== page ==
Dog Park Guidelines
Written by Guest Writer: Matt Rhoney
Dogs are complex creatures. People love them for it. Dogs display many of the traits we as humans often seek to display: honesty, loyalty, joyfulness, and being free-spirited. They also do some things we’d be ashamed of: getting worked up over minor things, losing their cool in tense situations, attacking out of fear. Dogs are instinctual animals, and certain situations can push those instincts into different directions.
Dog parks bring out many things in our animals. These parks are great places to get your precious pooch out into the canine community. Many dogs love to interact with members of their own species, and thrive given the chance to romp around with new friends. Unfortunately, not all dogs are cut out for the puppy playground, and any dog owner who has been to a dog park has encountered shifty dogs and reckless owners. The following dog park guidelines discuss some key things every dog owner should know before heading out to the dog park on a Saturday afternoon.
Dogs Have Different Comfort Levels
Dogs’ personalities are as varied as their breeds. Some dogs like to lay in the shade and soak the sun’s rays, and some need to zip around like squirrels. Like people, some dogs are intensely social, while others keep to themselves. Don’t assume a strange new dog is going to be as charmed by your wrestling moves as your puppy is. When meeting a dog for the first time, start slowly. Keep your dog close to you and start the social process slowly.
Dogs Have Different Social Needs
When heading out to the dog park, you need to know your own dog’s preferred social anxiety threshold, and to keep aware of the new dogs around him. You spend a lot of time around your furry friend, and probably have a very good idea of what sorts of things set him off—loud noises, tall people, different breeds, etc. But remember that it’s also important to keep in mind the sorts of things that agitate dogs generally. Even if your dog is as cool as cucumber, there’s still the wild card of the other visitors.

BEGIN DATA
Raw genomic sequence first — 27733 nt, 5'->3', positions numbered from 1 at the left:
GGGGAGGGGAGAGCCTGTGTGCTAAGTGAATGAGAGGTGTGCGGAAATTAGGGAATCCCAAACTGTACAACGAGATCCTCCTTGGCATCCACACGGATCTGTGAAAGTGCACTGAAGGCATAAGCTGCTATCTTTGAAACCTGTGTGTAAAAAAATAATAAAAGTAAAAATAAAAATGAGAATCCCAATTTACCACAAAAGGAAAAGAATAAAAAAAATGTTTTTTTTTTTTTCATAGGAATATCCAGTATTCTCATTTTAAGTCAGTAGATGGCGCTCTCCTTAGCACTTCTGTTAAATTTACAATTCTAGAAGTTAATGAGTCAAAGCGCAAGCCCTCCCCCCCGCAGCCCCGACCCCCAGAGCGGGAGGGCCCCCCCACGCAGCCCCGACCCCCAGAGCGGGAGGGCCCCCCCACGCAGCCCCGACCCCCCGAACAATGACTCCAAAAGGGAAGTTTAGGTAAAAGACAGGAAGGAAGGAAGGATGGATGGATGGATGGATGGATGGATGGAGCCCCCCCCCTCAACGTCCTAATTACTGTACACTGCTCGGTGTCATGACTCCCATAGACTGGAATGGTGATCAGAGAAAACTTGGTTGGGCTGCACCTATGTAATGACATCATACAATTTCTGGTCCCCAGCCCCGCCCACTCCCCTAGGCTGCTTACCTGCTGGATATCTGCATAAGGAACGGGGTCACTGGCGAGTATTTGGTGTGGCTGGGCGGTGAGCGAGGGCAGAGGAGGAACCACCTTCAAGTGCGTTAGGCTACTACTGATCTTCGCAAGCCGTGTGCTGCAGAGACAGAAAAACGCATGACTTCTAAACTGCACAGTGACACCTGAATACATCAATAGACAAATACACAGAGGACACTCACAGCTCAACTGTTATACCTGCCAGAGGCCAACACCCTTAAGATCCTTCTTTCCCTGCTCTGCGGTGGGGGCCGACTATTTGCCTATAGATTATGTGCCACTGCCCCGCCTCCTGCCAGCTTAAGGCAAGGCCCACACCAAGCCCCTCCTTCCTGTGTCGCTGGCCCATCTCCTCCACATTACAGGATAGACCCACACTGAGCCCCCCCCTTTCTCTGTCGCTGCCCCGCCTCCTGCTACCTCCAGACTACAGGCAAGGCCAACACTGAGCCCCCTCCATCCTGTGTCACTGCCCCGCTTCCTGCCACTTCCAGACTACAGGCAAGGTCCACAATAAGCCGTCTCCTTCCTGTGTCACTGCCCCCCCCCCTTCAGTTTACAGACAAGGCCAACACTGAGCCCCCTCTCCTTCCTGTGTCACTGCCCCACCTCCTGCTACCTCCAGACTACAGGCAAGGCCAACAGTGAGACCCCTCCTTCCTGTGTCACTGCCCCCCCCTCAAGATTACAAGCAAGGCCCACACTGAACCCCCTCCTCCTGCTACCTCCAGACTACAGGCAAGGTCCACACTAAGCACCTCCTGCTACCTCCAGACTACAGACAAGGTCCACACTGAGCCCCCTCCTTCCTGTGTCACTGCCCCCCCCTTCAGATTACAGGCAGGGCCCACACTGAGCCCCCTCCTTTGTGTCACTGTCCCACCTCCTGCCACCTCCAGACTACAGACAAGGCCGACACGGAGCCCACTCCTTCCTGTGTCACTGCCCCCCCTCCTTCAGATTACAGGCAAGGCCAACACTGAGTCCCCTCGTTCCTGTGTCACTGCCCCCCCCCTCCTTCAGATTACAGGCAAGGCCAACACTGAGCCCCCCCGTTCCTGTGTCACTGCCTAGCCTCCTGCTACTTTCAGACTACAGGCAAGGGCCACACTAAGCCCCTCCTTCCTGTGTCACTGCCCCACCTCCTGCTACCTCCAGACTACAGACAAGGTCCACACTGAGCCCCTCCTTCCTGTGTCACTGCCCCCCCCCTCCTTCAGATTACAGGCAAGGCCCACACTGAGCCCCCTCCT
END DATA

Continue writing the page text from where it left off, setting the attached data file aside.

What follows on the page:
You Can’t Judge By Breed
Breeds are not personalities. A dog’s life shapes its attitude. The world is filled with peaceful pit bulls, as well as vicious Brittanies. You never know the tender-hearted creature that could lie behind a rough and tumble exterior. Any dog owner should know that the love you give a dog is the driving force behind its actions. Don’t let stereotypes muddy your mind. You need to get to know a dog before judging it. By all means, be watchful, but don’t unfairly target an animal based on its ancestry.
You Are Responsible for Your Dog
Your dog is your duty. To prevent bites, scares, and any other bad dog days, you need to watch your dog. Watch for tension, exhaustion, aggression, and any other signs that things may not be going well. If she’s off leash, stay close and keep a sharp eye on her. If she starts barking excitedly at another animal or a person, you need to take charge of the situation; a personal injury is not a light matter.
“Dog Park Guidelines You Should Know”
was written by Matt Rhoney
Matt Rhoney is an avid reader on trending topics and a writer in his spare time. On the beautiful coast of North Carolina you will usually find him catching up on the latest news with locals or on the beach surfing, kayaking or paddle boarding. He loves to write pieces on health, fitness, and wellness, but often writes about families and safety.
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A QUESTION FOR YOU:
Do you have any other dog park guidelines to add to this list?
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3 thoughts on “Dog Park Guidelines You Should Know”
Great article, Matt! Thanks for making the point about how every dog is different, with different play styles and personalities. There’s a lot more going on at the dog park than most people realize. Great tips!
Thanks for your comment, Elaine. You’re absolutely right about a lot of people not realizing that there’s more to going to a dog park than meets the eye. You have to be aware of possibilities, and be ready for them. I’m glad you stopped by!